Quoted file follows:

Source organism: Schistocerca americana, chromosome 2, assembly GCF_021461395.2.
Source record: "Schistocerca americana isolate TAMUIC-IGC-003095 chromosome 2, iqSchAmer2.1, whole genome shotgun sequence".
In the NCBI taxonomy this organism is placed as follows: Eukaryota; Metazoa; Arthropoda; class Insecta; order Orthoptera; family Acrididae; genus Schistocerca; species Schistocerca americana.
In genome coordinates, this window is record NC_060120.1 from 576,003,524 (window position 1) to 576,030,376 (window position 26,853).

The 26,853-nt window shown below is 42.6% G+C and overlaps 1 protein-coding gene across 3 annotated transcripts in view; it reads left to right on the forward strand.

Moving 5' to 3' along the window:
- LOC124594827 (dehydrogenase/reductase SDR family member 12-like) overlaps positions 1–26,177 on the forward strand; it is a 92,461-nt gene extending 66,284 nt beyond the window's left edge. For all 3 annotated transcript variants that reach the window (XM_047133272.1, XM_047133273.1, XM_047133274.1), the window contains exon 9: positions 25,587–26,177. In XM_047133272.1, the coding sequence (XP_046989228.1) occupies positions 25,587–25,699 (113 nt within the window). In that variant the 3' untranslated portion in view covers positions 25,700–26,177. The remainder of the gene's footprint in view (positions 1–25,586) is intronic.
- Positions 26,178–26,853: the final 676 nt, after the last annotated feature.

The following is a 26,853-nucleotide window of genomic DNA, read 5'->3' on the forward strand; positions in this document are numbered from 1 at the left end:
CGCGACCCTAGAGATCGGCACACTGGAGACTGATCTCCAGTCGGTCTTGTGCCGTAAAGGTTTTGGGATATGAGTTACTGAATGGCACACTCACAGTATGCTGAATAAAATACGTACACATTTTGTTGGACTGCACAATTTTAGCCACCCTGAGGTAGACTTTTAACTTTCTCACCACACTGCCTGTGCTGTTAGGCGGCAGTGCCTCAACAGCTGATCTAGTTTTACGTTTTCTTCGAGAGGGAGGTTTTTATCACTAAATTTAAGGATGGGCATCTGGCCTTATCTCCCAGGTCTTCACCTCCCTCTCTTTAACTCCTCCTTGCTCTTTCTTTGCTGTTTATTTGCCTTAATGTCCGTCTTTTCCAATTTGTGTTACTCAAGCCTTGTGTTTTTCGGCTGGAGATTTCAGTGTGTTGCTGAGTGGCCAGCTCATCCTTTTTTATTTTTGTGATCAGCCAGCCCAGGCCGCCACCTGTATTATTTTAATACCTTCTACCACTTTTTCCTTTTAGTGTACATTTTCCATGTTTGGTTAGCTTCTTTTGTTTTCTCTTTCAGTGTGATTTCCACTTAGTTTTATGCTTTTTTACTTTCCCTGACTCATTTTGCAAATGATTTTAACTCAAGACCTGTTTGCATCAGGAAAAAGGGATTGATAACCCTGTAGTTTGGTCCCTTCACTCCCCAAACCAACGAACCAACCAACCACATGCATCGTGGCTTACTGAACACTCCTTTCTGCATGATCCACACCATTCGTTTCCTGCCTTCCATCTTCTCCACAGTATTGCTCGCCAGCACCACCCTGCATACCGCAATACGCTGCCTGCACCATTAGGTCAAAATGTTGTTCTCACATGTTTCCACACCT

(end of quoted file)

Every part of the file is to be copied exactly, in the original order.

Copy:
Source organism: Schistocerca americana, chromosome 2, assembly GCF_021461395.2.
Source record: "Schistocerca americana isolate TAMUIC-IGC-003095 chromosome 2, iqSchAmer2.1, whole genome shotgun sequence".
In the NCBI taxonomy this organism is placed as follows: Eukaryota; Metazoa; Arthropoda; class Insecta; order Orthoptera; family Acrididae; genus Schistocerca; species Schistocerca americana.
In genome coordinates, this window is record NC_060120.1 from 576,003,524 (window position 1) to 576,030,376 (window position 26,853).

The 26,853-nt window shown below is 42.6% G+C and overlaps 1 protein-coding gene across 3 annotated transcripts in view; it reads left to right on the forward strand.

Moving 5' to 3' along the window:
- LOC124594827 (dehydrogenase/reductase SDR family member 12-like) overlaps positions 1–26,177 on the forward strand; it is a 92,461-nt gene extending 66,284 nt beyond the window's left edge. For all 3 annotated transcript variants that reach the window (XM_047133272.1, XM_047133273.1, XM_047133274.1), the window contains exon 9: positions 25,587–26,177. In XM_047133272.1, the coding sequence (XP_046989228.1) occupies positions 25,587–25,699 (113 nt within the window). In that variant the 3' untranslated portion in view covers positions 25,700–26,177. The remainder of the gene's footprint in view (positions 1–25,586) is intronic.
- Positions 26,178–26,853: the final 676 nt, after the last annotated feature.

The following is a 26,853-nucleotide window of genomic DNA, read 5'->3' on the forward strand; positions in this document are numbered from 1 at the left end:
CGCGACCCTAGAGATCGGCACACTGGAGACTGATCTCCAGTCGGTCTTGTGCCGTAAAGGTTTTGGGATATGAGTTACTGAATGGCACACTCACAGTATGCTGAATAAAATACGTACACATTTTGTTGGACTGCACAATTTTAGCCACCCTGAGGTAGACTTTTAACTTTCTCACCACACTGCCTGTGCTGTTAGGCGGCAGTGCCTCAACAGCTGATCTAGTTTTACGTTTTCTTCGAGAGGGAGGTTTTTATCACTAAATTTAAGGATGGGCATCTGGCCTTATCTCCCAGGTCTTCACCTCCCTCTCTTTAACTCCTCCTTGCTCTTTCTTTGCTGTTTATTTGCCTTAATGTCCGTCTTTTCCAATTTGTGTTACTCAAGCCTTGTGTTTTTCGGCTGGAGATTTCAGTGTGTTGCTGAGTGGCCAGCTCATCCTTTTTTATTTTTGTGATCAGCCAGCCCAGGCCGCCACCTGTATTATTTTAATACCTTCTACCACTTTTTCCTTTTAGTGTACATTTTCCATGTTTGGTTAGCTTCTTTTGTTTTCTCTTTCAGTGTGATTTCCACTTAGTTTTATGCTTTTTTACTTTCCCTGACTCATTTTGCAAATGATTTTAACTCAAGACCTGTTTGCATCAGGAAAAAGGGATTGATAACCCTGTAGTTTGGTCCCTTCACTCCCCAAACCAACGAACCAACCAACCACATGCATCGTGGCTTACTGAACACTCCTTTCTGCATGATCCACACCATTCGTTTCCTGCCTTCCATCTTCTCCACAGTATTGCTCGCCAGCACCACCCTGCATACCGCAATACGCTGCCTGCACCATTAGGTCAAAATGTTGTTCTCACATGTTTCCACACCT